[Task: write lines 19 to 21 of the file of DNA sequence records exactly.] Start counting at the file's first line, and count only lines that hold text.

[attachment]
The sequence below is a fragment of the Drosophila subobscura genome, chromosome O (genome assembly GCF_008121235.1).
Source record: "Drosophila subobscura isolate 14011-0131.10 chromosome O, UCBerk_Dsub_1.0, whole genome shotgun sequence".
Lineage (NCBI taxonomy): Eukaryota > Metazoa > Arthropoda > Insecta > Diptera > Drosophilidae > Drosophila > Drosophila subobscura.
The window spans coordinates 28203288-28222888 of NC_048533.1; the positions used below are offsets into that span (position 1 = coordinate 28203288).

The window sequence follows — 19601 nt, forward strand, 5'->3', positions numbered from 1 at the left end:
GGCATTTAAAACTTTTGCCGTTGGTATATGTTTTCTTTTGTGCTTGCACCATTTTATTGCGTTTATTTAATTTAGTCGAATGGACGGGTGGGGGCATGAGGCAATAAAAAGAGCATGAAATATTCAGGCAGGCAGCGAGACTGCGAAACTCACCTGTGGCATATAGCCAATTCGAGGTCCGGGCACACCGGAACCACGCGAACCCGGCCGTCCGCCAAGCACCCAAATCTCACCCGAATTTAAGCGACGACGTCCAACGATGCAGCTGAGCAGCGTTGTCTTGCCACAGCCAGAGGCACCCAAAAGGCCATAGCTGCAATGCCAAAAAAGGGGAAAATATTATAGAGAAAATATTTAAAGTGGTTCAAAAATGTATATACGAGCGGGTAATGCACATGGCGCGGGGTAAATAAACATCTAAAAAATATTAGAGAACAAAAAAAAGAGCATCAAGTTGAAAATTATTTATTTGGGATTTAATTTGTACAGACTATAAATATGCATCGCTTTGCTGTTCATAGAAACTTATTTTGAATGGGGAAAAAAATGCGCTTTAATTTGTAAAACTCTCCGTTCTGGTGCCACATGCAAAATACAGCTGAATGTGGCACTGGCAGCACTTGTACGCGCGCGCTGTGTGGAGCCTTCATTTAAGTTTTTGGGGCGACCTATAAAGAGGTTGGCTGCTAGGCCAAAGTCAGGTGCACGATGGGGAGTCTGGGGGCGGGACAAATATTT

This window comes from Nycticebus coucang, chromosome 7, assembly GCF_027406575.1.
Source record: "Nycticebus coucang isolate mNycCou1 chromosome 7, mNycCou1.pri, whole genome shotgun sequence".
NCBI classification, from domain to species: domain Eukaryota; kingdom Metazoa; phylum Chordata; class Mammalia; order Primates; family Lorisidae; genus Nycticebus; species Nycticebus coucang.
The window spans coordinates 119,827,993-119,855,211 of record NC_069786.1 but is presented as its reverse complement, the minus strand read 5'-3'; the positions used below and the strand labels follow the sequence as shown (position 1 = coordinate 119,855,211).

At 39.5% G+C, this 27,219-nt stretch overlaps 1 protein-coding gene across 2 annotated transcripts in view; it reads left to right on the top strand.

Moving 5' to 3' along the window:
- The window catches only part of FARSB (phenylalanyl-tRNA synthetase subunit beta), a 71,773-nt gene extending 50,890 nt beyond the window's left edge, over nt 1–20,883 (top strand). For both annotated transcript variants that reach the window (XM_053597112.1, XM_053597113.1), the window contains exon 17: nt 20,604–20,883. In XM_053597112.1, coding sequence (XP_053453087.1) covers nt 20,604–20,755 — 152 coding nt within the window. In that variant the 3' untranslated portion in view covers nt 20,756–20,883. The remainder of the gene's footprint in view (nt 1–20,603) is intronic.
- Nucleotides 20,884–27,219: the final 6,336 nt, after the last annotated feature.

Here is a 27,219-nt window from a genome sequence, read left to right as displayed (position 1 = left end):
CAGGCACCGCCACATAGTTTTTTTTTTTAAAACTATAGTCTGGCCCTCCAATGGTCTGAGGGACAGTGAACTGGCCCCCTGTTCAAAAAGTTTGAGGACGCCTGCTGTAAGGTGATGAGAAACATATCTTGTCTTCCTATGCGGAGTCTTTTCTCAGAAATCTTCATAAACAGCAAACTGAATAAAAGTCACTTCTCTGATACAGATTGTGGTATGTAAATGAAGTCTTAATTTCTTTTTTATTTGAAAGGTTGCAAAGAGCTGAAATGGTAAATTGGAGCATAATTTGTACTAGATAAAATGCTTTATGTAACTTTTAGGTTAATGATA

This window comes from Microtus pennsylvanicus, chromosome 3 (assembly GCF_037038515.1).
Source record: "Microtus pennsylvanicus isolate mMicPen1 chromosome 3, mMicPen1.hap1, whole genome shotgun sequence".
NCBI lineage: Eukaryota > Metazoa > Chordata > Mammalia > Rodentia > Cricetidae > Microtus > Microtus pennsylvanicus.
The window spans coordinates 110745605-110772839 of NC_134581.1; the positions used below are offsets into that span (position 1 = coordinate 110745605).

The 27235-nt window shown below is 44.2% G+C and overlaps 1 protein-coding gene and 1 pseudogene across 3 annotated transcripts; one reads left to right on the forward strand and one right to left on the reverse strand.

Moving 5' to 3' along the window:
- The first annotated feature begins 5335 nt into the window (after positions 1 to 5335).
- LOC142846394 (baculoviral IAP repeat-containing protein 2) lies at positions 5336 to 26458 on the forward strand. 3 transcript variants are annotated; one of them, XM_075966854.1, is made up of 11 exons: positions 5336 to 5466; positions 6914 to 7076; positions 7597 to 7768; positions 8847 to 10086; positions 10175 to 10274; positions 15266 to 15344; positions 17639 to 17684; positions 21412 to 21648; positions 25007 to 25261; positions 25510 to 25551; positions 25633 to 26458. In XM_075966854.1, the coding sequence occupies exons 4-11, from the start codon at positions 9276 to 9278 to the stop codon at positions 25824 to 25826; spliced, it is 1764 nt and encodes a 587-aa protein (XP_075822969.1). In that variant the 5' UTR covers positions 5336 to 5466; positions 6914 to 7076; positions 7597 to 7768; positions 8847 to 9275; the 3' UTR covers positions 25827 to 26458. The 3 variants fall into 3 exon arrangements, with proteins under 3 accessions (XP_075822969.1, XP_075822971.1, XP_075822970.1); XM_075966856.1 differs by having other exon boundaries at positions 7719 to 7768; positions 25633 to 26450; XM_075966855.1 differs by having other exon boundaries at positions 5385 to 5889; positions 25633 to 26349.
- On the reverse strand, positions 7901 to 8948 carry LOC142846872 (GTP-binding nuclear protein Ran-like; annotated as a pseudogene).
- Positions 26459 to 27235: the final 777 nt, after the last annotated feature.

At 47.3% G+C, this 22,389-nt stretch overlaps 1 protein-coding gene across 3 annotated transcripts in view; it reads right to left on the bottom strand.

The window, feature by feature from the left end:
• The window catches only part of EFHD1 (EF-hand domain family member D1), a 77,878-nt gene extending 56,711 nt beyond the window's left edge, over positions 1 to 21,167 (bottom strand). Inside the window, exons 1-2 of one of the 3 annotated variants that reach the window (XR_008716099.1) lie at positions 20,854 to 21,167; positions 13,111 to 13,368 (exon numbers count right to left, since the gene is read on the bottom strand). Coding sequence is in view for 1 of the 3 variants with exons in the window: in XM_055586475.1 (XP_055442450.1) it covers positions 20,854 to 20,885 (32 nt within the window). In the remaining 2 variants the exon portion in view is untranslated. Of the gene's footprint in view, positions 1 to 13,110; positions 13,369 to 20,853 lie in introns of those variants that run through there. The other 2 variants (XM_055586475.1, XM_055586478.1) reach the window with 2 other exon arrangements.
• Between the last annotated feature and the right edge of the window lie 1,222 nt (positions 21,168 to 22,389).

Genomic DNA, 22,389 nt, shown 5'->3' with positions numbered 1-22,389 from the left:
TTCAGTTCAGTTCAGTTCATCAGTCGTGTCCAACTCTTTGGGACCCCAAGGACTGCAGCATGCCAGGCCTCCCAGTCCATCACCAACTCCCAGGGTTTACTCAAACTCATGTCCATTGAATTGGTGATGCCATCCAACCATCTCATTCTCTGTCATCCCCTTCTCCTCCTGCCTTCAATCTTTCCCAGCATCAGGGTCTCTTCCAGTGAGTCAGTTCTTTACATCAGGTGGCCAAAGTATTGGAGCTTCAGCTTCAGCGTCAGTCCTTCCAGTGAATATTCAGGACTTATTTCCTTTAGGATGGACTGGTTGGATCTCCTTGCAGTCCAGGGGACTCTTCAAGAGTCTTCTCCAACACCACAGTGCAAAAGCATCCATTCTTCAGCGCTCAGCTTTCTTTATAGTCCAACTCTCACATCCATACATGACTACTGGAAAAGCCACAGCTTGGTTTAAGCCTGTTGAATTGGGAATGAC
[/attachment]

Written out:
NCBI lineage: Eukaryota > Metazoa > Chordata > Mammalia > Rodentia > Cricetidae > Microtus > Microtus pennsylvanicus.
The window spans coordinates 110745605-110772839 of NC_134581.1; the positions used below are offsets into that span (position 1 = coordinate 110745605).

The 27235-nt window shown below is 44.2% G+C and overlaps 1 protein-coding gene and 1 pseudogene across 3 annotated transcripts; one reads left to right on the forward strand and one right to left on the reverse strand.